Practical Information on Gout

By Roberta Kleinman|2016-05-13T09:55:18-04:00Updated: March 28th, 2012|Complications, Health & Wellness, Newsletters|0 Comments
  • Gout and Diabetes

During my week of teaching patients at an accredited diabetes program, I realized that many of them deal with multiple conditions that are commonly related to diabetes. Often, they are unfamiliar with these other ailments and I’d like to share what they may be experiencing or have experienced in simple terms. It is possible that you have heard these words as well and may not really have a good understanding of what they are. Hopefully, we can clear that up for you.

  1. Gout – This week alone, four patients were experiencing an acute episode of gout and several more had included gout or chronic gout as part of their previous medical history. Gout and diabetes are much related and more than 8 million people in the United States have gout. Research has shown that insulin resistance can have a role in developing gout and that gout can increase insulin resistance (the insulin is available but not working as it should). A theory is that in diabetes, poor circulation can lead to the inability to get rid of excess uric acid and cause gout. New studies show that elevated uric acid in the blood, above 6 mg/dl, is associated with a 20% increase in diabetes. No one is sure which condition comes first, but they know that they are connected.
  2. What is gout? It is a form of arthritis caused by an increased amount of uric acid in the blood. Urate is formed when the uric acid level climbs and these crystals collect in the joints. They can cause excruciating pain, redness and swelling in the joints which frequently starts during your sleep. The most intense pain comes in the first 24 hours and an episode can last up to 10 days. Even light touch can seem extremely uncomfortable. The most common joint affected is the big toe but crystals can also collect in the knees, hands, wrists or other joints. If not treated, permanent joint damage can take place. Crystals can also appear in the kidneys when diabetes is out of control and renal function is reduced. The ability of the kidneys to remove uric acid is lowered and certain types of kidney stones are formed.
  3. Who gets gout most often? It is dependent on your family history (like diabetes), seen more commonly in men between 40-50 and women after menopause. Also, those who take a daily 81mg of baby aspirin, take thiazide diuretics, are obese, have high blood pressure, diabetes or elevated cholesterol. It is higher in those who have more than two drinks of alcohol per day (for men) or more than one alcoholic beverage daily (for women). It is seen more frequently in those who live an unhealthy lifestyle which is lacking in exercise and smart eating habits. Similar traits are seen in diabetes as well. Another risk factor is a high purine diet known as the “diet of the king’s” including red meat, shellfish, oily fish, and organ meats. Vegetables including cauliflower, asparagus, mushrooms and beans are also high in purine.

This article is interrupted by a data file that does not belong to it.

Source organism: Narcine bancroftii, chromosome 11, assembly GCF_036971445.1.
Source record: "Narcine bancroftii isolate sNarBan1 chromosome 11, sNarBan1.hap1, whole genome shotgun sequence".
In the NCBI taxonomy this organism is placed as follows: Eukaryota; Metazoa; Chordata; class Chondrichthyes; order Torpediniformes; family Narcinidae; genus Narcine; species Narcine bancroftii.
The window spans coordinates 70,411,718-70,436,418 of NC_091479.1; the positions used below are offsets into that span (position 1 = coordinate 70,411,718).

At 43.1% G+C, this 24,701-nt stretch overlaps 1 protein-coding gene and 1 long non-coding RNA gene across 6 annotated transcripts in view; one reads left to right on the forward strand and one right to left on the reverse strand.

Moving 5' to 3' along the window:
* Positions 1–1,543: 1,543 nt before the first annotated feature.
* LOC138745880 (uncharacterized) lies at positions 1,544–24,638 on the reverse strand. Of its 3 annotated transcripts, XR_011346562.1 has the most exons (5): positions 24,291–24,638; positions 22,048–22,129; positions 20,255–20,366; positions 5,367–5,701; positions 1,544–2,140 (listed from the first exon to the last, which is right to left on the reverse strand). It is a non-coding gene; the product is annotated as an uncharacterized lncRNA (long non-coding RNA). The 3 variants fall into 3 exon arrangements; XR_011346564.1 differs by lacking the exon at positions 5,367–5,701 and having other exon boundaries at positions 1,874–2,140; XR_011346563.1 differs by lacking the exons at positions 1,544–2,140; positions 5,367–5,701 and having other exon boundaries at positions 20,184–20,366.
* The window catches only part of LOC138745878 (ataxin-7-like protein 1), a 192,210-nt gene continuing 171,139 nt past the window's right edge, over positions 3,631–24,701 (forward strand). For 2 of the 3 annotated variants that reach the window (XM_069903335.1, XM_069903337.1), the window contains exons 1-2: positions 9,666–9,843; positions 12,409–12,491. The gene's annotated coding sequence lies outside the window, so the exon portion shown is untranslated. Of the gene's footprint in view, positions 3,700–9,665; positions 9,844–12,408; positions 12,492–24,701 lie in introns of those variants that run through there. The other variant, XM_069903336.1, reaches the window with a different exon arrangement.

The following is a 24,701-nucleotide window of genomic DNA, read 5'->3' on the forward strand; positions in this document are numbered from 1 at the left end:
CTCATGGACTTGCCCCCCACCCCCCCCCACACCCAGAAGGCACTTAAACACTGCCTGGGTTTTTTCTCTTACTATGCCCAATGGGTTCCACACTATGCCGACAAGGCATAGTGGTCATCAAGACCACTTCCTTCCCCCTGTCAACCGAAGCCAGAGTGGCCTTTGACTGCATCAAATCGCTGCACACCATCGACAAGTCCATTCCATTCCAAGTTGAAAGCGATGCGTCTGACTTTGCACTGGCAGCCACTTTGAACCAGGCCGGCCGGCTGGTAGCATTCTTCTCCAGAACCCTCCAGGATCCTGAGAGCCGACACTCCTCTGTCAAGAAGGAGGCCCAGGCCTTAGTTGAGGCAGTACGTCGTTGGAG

4. Treatment – Checking with your physician is critical so that proper medical management can be started. Several classes of medication are available to help with the symptoms.
  5. Prevention – Trying these suggestions which are also helpful in diabetes management can possibly reduce your episodes of gout. Include increasing your daily water intake and reduce the portions of red meat (including beef, lamb and pork). Substitute whole grains for refined and processed foods, add foods with vitamin C like citrus or take a vitamin C supplement. Choose foods with dark blue and purple colors including grapes, berries and cherries in moderate amounts. Do not smoke. Also, include some form of daily exercise. And be sure to maintain a reasonable weight.

Gout is just one condition that is often seen in patients with diabetes.

I will try to keep you up to date on some of the other common ones in a diabetes practice. Stay informed!

NOTE: Consult your Doctor first to make sure my recommendations fit your special health needs.

About the Author: Roberta Kleinman

Roberta Kleinman, RN, M. Ed., CDE, is a registered nurse and certified diabetes educator. She grew up in Long Island, NY. Her nursing training was done at the University of Vermont where she received a B.S. R.N. Robbie obtained her Master of Education degree, with a specialty in exercise physiology, from Georgia State University in Atlanta, Georgia. She is a member of the American Diabetes Association as well as the South Florida Association of Diabetes Educators. She worked with the education department of NBMC to help educate the hospital's in-patient nurses about diabetes. She practices a healthy lifestyle and has worked as a personal fitness trainer in the past. She was one of the initiators of the North Broward Diabetes Center (NBMC) which started in 1990 and was one of the first American Diabetes Association (ADA) certified programs in Broward County, Florida for nearly two decades. Robbie has educated patients to care for themselves and has counseled them on healthy eating, heart disease, high lipids, use of glucometers, insulin and many other aspects of diabetes care. The NBMC Diabetes Center received the Valor Award from the American Diabetes Center for excellent care to their patients. Robbie has volunteered over the years as leader of many diabetes support groups. More about Nurse Robbie

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